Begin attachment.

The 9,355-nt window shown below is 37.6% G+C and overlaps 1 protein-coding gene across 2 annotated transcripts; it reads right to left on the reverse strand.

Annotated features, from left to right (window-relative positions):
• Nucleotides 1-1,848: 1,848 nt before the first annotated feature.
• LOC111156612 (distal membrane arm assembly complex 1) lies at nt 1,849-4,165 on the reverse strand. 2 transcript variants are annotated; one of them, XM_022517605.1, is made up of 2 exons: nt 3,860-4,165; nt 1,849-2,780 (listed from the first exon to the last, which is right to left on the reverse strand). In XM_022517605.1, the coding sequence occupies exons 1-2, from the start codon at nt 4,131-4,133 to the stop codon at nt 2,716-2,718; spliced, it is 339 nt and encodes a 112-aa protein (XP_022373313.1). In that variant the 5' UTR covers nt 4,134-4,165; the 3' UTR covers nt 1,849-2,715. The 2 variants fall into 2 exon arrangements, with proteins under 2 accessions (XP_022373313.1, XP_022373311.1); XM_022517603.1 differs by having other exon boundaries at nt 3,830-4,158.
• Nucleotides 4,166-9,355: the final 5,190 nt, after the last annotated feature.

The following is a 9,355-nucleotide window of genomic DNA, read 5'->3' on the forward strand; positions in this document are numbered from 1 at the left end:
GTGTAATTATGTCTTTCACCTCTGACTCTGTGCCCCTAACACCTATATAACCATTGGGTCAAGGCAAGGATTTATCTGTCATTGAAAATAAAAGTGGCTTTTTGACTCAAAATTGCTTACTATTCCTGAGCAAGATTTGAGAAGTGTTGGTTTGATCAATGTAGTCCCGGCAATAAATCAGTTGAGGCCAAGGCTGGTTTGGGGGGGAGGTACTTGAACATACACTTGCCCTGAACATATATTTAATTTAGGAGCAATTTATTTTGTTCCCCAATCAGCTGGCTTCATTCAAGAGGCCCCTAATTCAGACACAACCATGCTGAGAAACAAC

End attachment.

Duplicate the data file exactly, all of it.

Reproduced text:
The 9,355-nt window shown below is 37.6% G+C and overlaps 1 protein-coding gene across 2 annotated transcripts; it reads right to left on the reverse strand.

Annotated features, from left to right (window-relative positions):
• Nucleotides 1-1,848: 1,848 nt before the first annotated feature.
• LOC111156612 (distal membrane arm assembly complex 1) lies at nt 1,849-4,165 on the reverse strand. 2 transcript variants are annotated; one of them, XM_022517605.1, is made up of 2 exons: nt 3,860-4,165; nt 1,849-2,780 (listed from the first exon to the last, which is right to left on the reverse strand). In XM_022517605.1, the coding sequence occupies exons 1-2, from the start codon at nt 4,131-4,133 to the stop codon at nt 2,716-2,718; spliced, it is 339 nt and encodes a 112-aa protein (XP_022373313.1). In that variant the 5' UTR covers nt 4,134-4,165; the 3' UTR covers nt 1,849-2,715. The 2 variants fall into 2 exon arrangements, with proteins under 2 accessions (XP_022373313.1, XP_022373311.1); XM_022517603.1 differs by having other exon boundaries at nt 3,830-4,158.
• Nucleotides 4,166-9,355: the final 5,190 nt, after the last annotated feature.

The following is a 9,355-nucleotide window of genomic DNA, read 5'->3' on the forward strand; positions in this document are numbered from 1 at the left end:
GTGTAATTATGTCTTTCACCTCTGACTCTGTGCCCCTAACACCTATATAACCATTGGGTCAAGGCAAGGATTTATCTGTCATTGAAAATAAAAGTGGCTTTTTGACTCAAAATTGCTTACTATTCCTGAGCAAGATTTGAGAAGTGTTGGTTTGATCAATGTAGTCCCGGCAATAAATCAGTTGAGGCCAAGGCTGGTTTGGGGGGGAGGTACTTGAACATACACTTGCCCTGAACATATATTTAATTTAGGAGCAATTTATTTTGTTCCCCAATCAGCTGGCTTCATTCAAGAGGCCCCTAATTCAGACACAACCATGCTGAGAAACAAC